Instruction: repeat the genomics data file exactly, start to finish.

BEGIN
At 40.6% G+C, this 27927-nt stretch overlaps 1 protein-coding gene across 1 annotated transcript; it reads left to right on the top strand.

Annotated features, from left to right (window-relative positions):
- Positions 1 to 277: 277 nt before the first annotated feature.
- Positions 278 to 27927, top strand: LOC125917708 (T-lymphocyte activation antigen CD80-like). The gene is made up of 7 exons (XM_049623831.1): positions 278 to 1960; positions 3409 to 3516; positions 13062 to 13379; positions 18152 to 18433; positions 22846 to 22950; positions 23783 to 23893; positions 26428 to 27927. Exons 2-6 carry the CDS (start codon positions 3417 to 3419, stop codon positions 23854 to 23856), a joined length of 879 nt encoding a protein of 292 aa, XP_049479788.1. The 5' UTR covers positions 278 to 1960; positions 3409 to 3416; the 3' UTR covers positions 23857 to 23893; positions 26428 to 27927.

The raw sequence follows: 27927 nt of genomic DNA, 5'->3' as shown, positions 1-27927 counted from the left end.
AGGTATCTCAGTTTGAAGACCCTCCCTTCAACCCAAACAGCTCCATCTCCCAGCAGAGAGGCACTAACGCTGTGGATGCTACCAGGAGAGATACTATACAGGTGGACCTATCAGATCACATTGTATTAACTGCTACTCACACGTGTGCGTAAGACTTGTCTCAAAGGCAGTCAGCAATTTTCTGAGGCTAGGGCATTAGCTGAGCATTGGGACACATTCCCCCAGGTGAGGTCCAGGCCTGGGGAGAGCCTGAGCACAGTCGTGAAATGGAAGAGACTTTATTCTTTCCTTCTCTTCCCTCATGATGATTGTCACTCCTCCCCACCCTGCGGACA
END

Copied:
At 40.6% G+C, this 27927-nt stretch overlaps 1 protein-coding gene across 1 annotated transcript; it reads left to right on the top strand.

Annotated features, from left to right (window-relative positions):
- Positions 1 to 277: 277 nt before the first annotated feature.
- Positions 278 to 27927, top strand: LOC125917708 (T-lymphocyte activation antigen CD80-like). The gene is made up of 7 exons (XM_049623831.1): positions 278 to 1960; positions 3409 to 3516; positions 13062 to 13379; positions 18152 to 18433; positions 22846 to 22950; positions 23783 to 23893; positions 26428 to 27927. Exons 2-6 carry the CDS (start codon positions 3417 to 3419, stop codon positions 23854 to 23856), a joined length of 879 nt encoding a protein of 292 aa, XP_049479788.1. The 5' UTR covers positions 278 to 1960; positions 3409 to 3416; the 3' UTR covers positions 23857 to 23893; positions 26428 to 27927.

The raw sequence follows: 27927 nt of genomic DNA, 5'->3' as shown, positions 1-27927 counted from the left end.
AGGTATCTCAGTTTGAAGACCCTCCCTTCAACCCAAACAGCTCCATCTCCCAGCAGAGAGGCACTAACGCTGTGGATGCTACCAGGAGAGATACTATACAGGTGGACCTATCAGATCACATTGTATTAACTGCTACTCACACGTGTGCGTAAGACTTGTCTCAAAGGCAGTCAGCAATTTTCTGAGGCTAGGGCATTAGCTGAGCATTGGGACACATTCCCCCAGGTGAGGTCCAGGCCTGGGGAGAGCCTGAGCACAGTCGTGAAATGGAAGAGACTTTATTCTTTCCTTCTCTTCCCTCATGATGATTGTCACTCCTCCCCACCCTGCGGACA